Douglas-fir core samples used to determine recalcitrance variability.
Douglas-fir core samples used to determine recalcitrance variability.

Douglas-fir trees are not all alike. Some grow faster, some adapt better to harsher climates and they all differ somewhat in their chemical makeup. These distinctions are due to variations in their genetic makeup. Those interested in breeding plantation trees for timber value have capitalized on genetic variation to select softwoods with characteristics (traits) that provide better timber products and reduce production costs.

NARA was established to facilitate development of a new industry that uses the residual wood in slash piles to produce chemical products like biojet fuel. As this industry develops, softwood breeders will be interested in bringing seedlings to the marketplace that not only enhance timber production but also allow improved chemical conversion from the residuals.

Measuring carbohydrates, lignin and recalcitrance

Forest residuals that provide high carbohydrate yields at low cost would be an ideal feedstock for biojet fuel production. NARA researchers in the Feedstock Development Team wanted to know if carbohydrate (simple sugars) yields varied among Douglas-fir samples.  If variation did exist, then the genetic causes for the variation could potentially be identified and used to breed softwood trees that produced superior residuals for conversion to biojet fuel and other chemical products.

To test carbohydrate yield variation among Douglas-fir trees, a research team lead by Xiao Zhang and Keith Jayawickrama sampled 150 plantation-grown Douglas-fir trees, representing 40 Douglas-fir families, for variation in carbohydrate yield and published their results in the journal Bioenergy Research.

To view A Multi-Level Analysis Approach to Measuring Variations in Biomass recalcitrance of Douglas Fir Tree Samples view here.

Carbohydrate yields are determined by carbohydrate content and, more importantly, by the level of recalcitrance. Recalcitrance, in this case, refers to the resistance wood has to deconstruction. A high level of recalcitrance would inhibit carbohydrate extraction more than a lower level. For this study, the authors developed a high throughput screening process to determine the chemical composition and level of recalcitrance for each sample.

Douglas-fir trees exhibit variation in chemical composition and recalcitrance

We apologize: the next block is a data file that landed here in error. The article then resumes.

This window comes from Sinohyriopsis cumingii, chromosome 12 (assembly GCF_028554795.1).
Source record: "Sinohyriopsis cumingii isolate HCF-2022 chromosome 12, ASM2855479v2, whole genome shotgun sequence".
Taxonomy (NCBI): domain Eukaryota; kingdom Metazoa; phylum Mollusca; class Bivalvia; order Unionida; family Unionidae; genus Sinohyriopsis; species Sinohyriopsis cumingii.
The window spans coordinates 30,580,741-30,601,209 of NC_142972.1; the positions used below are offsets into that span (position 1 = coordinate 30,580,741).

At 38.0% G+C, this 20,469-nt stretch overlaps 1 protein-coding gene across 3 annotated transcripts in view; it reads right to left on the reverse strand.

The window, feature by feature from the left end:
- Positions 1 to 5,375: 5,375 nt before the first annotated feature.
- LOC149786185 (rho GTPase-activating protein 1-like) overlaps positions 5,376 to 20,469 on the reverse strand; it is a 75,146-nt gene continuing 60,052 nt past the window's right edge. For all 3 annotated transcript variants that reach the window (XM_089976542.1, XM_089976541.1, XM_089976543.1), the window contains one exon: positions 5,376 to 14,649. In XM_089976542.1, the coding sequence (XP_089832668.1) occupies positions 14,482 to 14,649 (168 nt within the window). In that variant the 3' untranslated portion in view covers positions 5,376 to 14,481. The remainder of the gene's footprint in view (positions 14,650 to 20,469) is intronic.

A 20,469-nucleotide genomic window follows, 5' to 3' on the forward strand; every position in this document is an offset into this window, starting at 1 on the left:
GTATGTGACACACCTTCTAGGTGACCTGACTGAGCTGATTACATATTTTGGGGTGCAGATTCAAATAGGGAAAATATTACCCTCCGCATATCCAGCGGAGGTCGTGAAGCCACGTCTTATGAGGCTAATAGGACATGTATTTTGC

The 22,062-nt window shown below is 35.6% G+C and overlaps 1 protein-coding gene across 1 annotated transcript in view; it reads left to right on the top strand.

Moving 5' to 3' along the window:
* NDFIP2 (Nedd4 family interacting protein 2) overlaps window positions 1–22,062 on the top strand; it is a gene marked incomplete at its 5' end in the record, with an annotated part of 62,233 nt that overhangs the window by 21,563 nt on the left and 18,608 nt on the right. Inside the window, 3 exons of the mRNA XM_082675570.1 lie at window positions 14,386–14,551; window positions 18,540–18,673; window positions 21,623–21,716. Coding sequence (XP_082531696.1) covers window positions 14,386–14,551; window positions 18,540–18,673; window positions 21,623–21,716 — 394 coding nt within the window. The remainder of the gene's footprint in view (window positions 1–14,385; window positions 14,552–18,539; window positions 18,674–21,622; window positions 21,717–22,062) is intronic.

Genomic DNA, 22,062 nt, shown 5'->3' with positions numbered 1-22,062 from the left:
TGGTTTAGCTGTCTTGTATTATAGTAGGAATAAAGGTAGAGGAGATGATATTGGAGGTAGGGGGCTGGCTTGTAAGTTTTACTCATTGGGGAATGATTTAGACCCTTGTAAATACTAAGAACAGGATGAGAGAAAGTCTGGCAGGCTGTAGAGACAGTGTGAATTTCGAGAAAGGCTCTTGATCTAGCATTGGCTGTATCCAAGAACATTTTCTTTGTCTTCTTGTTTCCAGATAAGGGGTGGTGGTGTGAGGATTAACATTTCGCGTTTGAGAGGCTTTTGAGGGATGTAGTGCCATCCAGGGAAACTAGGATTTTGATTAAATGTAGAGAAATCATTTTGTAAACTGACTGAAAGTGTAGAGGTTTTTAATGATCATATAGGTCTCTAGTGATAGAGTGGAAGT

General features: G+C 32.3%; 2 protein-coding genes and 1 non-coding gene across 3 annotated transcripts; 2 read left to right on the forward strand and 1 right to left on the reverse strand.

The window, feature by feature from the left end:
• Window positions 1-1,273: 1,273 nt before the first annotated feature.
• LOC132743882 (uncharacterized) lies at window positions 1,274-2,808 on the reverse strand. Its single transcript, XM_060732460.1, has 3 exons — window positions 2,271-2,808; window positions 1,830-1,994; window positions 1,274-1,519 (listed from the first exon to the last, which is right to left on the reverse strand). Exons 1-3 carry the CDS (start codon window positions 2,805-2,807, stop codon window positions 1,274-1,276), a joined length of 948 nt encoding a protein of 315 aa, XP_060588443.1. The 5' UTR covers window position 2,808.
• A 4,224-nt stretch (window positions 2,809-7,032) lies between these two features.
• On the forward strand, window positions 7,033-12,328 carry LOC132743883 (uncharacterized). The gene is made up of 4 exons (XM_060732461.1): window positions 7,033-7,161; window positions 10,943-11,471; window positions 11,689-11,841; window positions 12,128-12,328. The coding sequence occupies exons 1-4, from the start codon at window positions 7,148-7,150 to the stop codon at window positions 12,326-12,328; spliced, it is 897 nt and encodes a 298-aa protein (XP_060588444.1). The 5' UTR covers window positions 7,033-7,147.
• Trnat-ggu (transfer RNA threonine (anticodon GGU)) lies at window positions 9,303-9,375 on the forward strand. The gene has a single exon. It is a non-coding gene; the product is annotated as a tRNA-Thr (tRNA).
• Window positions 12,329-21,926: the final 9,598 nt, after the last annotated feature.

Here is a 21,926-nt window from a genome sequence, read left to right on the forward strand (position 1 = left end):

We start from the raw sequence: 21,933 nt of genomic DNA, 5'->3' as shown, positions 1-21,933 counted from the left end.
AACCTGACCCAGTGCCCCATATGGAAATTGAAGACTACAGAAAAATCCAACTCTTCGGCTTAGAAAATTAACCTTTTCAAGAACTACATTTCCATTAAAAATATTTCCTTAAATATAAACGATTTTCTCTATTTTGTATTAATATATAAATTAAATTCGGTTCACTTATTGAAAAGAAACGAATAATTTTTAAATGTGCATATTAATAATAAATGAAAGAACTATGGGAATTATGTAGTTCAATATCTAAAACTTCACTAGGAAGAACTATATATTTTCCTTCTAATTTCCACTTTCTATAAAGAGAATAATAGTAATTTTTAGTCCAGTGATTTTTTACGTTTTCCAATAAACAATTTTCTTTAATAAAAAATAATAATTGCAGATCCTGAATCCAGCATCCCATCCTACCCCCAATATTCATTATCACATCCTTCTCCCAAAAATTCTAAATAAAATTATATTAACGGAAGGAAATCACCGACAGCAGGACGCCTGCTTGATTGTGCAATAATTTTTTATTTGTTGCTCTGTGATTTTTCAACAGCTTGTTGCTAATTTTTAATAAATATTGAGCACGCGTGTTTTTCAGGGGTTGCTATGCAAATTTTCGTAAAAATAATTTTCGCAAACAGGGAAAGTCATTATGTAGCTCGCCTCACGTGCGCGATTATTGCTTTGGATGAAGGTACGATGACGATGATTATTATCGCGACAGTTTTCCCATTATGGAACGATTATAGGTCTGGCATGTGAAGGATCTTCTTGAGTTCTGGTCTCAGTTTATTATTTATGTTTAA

There was a large degree of chemical variation evident among the samples tested. Extractives (fatty acids, resin acids, waxes and terpenes) ranged from 0.25 to 5.1% of the wood composition. Lignin ranged from 23 to 39.9%, and total polysaccharides ranged from 62.1 to 78.8%.

To measure the level of recalcitrance, two steps were required. The first step involved subjecting the samples to pretreatment, used to remove the lignin and hemicelluloses from the carbohydrates stored as cellulose. Enzymatic hydrolysis represented the second step, where enzymes were added to the pretreated material to liberate the individual simple sugars from the cellulose. The simple sugars released were measured; the simple sugar yield compared to the total amount of carbohydrates available represented a level of recalcitrance.

Two pretreatment methods were used in this study: dilute acid (DA) and alkaline peroxide (AP). After pretreatment, a smaller degree of carbohydrate variation existed between pretreated samples (9%) compared to the carbohydrate variation observed in the raw non-pretreated biomass (16%). The authors point out that pretreatment has a “normalizing” effect on the carbohydrate levels; because pretreated material contains all of the carbohydrates available for further downstream release, the carbohydrate variation detected in the raw biomass is an unlikely indicator of how much carbohydrate will be available to convert to biofuels and other products.

When the pretreated samples were subjected to hydrolyzing enzymes, the resulting carbohydrate (sugar) yields showed the high degree of variation. Sugar yields from DA pretreated biomass after enzymatic hydrolysis ranged from 12.6 to 46.1%; yields from the AP pretreated material after hydrolysis ranged from 6.31 to 24.2. These yields will vary depending on the severity of the pretreatment, but the wide degree of variation is the significant factor.

Because pretreatment and enzymatic hydrolysis can cause variation in carbohydrate yield, the authors developed a “recalcitrance factor” that incorporates both pretreatment and hydrolysis results into a yield value for the overall conversion process.

Future direction

Breeding softwood trees with improved sugar yields is a long-term prospect, well beyond NARA’s 5-year project duration. The results from this study indicate that recalcitrance variation does exist among Douglas-fir individuals. This data will be paired with genomic data taken from the same samples and used to identify identifying genetic markers that influence the level of recalcitrance. Those genetic markers should allow breeders to develop a future generation of plantation trees that produce residual material more suitable to chemical conversion.